Moving from historic and refined to fresh, new, wild and wooly we experienced the Herman Story Winery. And it is an experience! This geeky high school photo, soon to be a bottle label, says it all.
Tucked away in an innocuous commercial area just off Highway 101, Herman Story is magic once you step inside the doors. Although the tasting room is closed on Wednesdays, thanks to a personal introduction from Casa Dumetz’s Sonja Magdevski, we were welcomed with open arms by tasting room manager Chris. As we headed to the tasting room through the main area of the production and aging room, in a small but serviceable kitchen a big guy was mixing up a bowl of meatloaf and rocking to blaring music. To be honest, it didn’t register that this was Russell P. From (RPF for short), Herman Story’s winemaker! After light coaxing to shift the music to Meatloaf, we earned an invitation to (help prepare) and stay for lunch with the staff.
RPF has been making wine in Paso Robles for quite some time. Herman Story winery, named for RPF’s grandfather, is about 3 years old. A photo of grandpa hangs at the end of the tasting bar so that he can join in the fun every day.
In a unique move, all of Russell’s red wines are the same price ($48 in the next release). There is a wine club, but don’t get excited. There’s a waiting list to get regular shipments of Herman Story’s relatively small production of 4,500 cases per year. Russell also provides the production facilities for his girlfriend, Vailia Esh, who produces Chardonnay and Cabernet as Desparada wines.
Our tasting of six wines included these two Desparada and four from Herman Story. A 2011 called “The Newsman” on RPF’s previous label was a flavorful Rhone blend of Marsanne with 25% Roussanne and Viognier. Next was Desparado Chardonnay, initially served too cold, but in being able to sip it occasionally over a period of two plus hours, the beautiful pure fruit essence of a lightly oaked Chardonnay was revealed.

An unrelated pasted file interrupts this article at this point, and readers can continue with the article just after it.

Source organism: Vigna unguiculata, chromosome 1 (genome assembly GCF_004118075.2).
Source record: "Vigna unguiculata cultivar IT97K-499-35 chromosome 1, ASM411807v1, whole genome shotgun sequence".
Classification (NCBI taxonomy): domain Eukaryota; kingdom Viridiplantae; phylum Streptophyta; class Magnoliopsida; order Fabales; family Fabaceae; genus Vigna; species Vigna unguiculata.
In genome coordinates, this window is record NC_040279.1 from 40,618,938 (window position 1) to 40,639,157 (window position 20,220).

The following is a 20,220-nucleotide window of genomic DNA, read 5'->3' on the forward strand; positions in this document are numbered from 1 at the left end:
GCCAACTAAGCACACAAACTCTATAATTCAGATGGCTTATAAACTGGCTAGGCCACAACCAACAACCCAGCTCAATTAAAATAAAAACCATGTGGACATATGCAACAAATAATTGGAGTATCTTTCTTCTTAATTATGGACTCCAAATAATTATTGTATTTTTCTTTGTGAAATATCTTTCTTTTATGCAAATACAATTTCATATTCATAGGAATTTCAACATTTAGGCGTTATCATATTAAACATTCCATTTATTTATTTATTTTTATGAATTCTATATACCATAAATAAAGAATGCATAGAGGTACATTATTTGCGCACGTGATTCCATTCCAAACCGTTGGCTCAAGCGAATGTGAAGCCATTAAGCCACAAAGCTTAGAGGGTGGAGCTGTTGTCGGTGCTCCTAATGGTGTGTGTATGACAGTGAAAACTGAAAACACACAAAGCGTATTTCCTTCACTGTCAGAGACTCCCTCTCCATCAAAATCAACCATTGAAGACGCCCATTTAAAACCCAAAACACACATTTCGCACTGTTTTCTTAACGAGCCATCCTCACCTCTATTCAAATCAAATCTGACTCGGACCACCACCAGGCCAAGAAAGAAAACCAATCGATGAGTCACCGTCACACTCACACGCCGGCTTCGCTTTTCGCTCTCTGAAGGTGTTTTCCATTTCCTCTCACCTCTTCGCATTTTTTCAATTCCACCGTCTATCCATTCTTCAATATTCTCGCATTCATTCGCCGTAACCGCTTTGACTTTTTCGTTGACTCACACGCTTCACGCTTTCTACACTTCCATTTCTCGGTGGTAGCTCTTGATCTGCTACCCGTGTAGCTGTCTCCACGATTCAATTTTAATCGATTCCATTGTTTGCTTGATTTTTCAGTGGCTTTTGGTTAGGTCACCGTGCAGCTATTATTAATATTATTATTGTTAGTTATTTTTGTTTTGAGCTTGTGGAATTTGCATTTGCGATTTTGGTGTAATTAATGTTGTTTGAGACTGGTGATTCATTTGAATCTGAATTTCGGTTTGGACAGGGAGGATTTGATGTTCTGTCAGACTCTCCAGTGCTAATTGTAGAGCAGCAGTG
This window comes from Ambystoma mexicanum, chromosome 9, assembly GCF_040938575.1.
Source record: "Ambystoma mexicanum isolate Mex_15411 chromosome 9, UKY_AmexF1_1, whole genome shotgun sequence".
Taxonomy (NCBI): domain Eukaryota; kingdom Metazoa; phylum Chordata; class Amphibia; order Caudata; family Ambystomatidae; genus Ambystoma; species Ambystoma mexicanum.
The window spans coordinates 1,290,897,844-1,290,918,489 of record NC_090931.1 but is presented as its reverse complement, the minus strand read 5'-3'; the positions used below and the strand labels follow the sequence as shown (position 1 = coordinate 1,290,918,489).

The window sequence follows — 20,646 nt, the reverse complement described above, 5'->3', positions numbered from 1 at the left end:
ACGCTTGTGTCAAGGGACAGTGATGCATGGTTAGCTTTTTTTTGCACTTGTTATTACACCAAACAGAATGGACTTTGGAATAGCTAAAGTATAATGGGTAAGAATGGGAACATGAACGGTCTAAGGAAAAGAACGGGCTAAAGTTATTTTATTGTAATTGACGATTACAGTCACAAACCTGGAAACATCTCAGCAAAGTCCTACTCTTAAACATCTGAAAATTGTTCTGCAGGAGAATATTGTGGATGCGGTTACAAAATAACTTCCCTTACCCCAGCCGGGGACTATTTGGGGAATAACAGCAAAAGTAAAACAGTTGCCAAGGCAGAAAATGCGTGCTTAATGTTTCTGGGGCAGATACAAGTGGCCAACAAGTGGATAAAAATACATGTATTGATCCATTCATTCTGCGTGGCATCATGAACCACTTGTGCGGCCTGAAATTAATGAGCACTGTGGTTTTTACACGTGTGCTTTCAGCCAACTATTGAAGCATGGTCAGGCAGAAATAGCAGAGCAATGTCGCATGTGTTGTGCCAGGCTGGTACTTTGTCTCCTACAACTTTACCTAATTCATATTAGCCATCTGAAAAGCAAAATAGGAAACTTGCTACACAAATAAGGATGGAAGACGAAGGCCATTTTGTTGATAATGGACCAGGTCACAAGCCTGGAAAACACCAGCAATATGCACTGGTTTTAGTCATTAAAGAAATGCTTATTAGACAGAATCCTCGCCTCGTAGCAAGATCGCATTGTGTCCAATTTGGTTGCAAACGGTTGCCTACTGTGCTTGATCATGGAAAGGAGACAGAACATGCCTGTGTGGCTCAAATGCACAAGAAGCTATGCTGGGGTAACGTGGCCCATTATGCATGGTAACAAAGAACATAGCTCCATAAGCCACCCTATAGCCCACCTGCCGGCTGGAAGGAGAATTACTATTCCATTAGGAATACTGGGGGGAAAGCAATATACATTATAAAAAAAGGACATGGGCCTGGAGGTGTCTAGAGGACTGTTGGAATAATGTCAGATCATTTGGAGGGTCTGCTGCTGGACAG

Heading into the tasting of reds, let me say this only once: Russell From is a big guy, and he loves big wines.
The fruit for Herman Story’s “Casual Encounters” GSM comes from 12 vineyards. The grapes are a co-fermented, so the blend is decided first. The recipe is consistently 50% Syrah, 30% Grenache and 20% Mourvedre. Rated 92 by Wine Spectator, this wine is dark and savory, lots of extraction, but surprisingly subtle for 15.2% abv.
My personal favorite was the 2011 “Nuts & Bolts” 100% Syrah sourced from 7 vineyards. It is a complex wine, big fruit on the nose with savory herb and bacon notes on the palate and a very long finish. Might I add that it was excellent with meatloaf?! This wine was rated 93 by Wine Advocate. Our final red from Herman Story was “The Signmaker” 2010, 70% Cabernet from Paso and 30% Syrah from Santa Ynez. After an extra year of bottle age prior to release, the smooth wine was opaque, nearly black, offering perfumed notes of dark black fruit, chocolate, cassis and oak spices. The finish was endless.
We closed the tasting with Desparada’s “The Purist,” a 100% Cab sourced from two vineyards in Santa Ynez Valley. Only 50 cases were made! The 2011 is tight, still needs time for tannins to relax and integrate, but interesting flavors of smoke, licorice and eucalyptus will no doubt yield to a deep fruit palate.